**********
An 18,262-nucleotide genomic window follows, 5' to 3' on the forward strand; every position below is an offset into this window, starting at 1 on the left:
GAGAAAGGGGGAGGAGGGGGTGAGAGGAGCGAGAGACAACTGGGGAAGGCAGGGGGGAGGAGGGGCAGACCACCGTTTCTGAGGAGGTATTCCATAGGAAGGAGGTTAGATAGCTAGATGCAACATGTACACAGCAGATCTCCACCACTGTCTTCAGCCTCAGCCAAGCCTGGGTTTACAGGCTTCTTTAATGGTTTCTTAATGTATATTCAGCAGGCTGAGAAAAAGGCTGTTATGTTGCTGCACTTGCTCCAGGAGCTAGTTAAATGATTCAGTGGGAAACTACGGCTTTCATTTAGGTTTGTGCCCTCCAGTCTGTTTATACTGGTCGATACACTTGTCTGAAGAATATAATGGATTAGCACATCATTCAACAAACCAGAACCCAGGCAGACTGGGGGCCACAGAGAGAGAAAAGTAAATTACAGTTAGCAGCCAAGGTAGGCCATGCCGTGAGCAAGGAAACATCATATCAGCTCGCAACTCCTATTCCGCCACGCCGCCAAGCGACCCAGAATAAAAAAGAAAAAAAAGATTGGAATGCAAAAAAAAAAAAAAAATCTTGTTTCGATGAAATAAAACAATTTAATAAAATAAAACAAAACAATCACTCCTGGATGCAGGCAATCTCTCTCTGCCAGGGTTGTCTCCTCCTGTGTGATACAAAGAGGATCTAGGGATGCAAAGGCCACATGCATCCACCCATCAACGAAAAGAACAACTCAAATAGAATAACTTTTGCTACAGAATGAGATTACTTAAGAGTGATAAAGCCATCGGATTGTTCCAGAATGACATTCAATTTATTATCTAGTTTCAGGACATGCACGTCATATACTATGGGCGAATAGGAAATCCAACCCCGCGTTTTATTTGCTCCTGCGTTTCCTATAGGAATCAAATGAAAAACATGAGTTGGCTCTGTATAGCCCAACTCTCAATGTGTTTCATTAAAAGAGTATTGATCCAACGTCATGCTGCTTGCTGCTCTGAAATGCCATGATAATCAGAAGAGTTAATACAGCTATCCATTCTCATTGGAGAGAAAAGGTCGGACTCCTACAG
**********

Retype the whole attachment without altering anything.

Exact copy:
An 18,262-nucleotide genomic window follows, 5' to 3' on the forward strand; every position below is an offset into this window, starting at 1 on the left:
GAGAAAGGGGGAGGAGGGGGTGAGAGGAGCGAGAGACAACTGGGGAAGGCAGGGGGGAGGAGGGGCAGACCACCGTTTCTGAGGAGGTATTCCATAGGAAGGAGGTTAGATAGCTAGATGCAACATGTACACAGCAGATCTCCACCACTGTCTTCAGCCTCAGCCAAGCCTGGGTTTACAGGCTTCTTTAATGGTTTCTTAATGTATATTCAGCAGGCTGAGAAAAAGGCTGTTATGTTGCTGCACTTGCTCCAGGAGCTAGTTAAATGATTCAGTGGGAAACTACGGCTTTCATTTAGGTTTGTGCCCTCCAGTCTGTTTATACTGGTCGATACACTTGTCTGAAGAATATAATGGATTAGCACATCATTCAACAAACCAGAACCCAGGCAGACTGGGGGCCACAGAGAGAGAAAAGTAAATTACAGTTAGCAGCCAAGGTAGGCCATGCCGTGAGCAAGGAAACATCATATCAGCTCGCAACTCCTATTCCGCCACGCCGCCAAGCGACCCAGAATAAAAAAGAAAAAAAAGATTGGAATGCAAAAAAAAAAAAAAAATCTTGTTTCGATGAAATAAAACAATTTAATAAAATAAAACAAAACAATCACTCCTGGATGCAGGCAATCTCTCTCTGCCAGGGTTGTCTCCTCCTGTGTGATACAAAGAGGATCTAGGGATGCAAAGGCCACATGCATCCACCCATCAACGAAAAGAACAACTCAAATAGAATAACTTTTGCTACAGAATGAGATTACTTAAGAGTGATAAAGCCATCGGATTGTTCCAGAATGACATTCAATTTATTATCTAGTTTCAGGACATGCACGTCATATACTATGGGCGAATAGGAAATCCAACCCCGCGTTTTATTTGCTCCTGCGTTTCCTATAGGAATCAAATGAAAAACATGAGTTGGCTCTGTATAGCCCAACTCTCAATGTGTTTCATTAAAAGAGTATTGATCCAACGTCATGCTGCTTGCTGCTCTGAAATGCCATGATAATCAGAAGAGTTAATACAGCTATCCATTCTCATTGGAGAGAAAAGGTCGGACTCCTACAG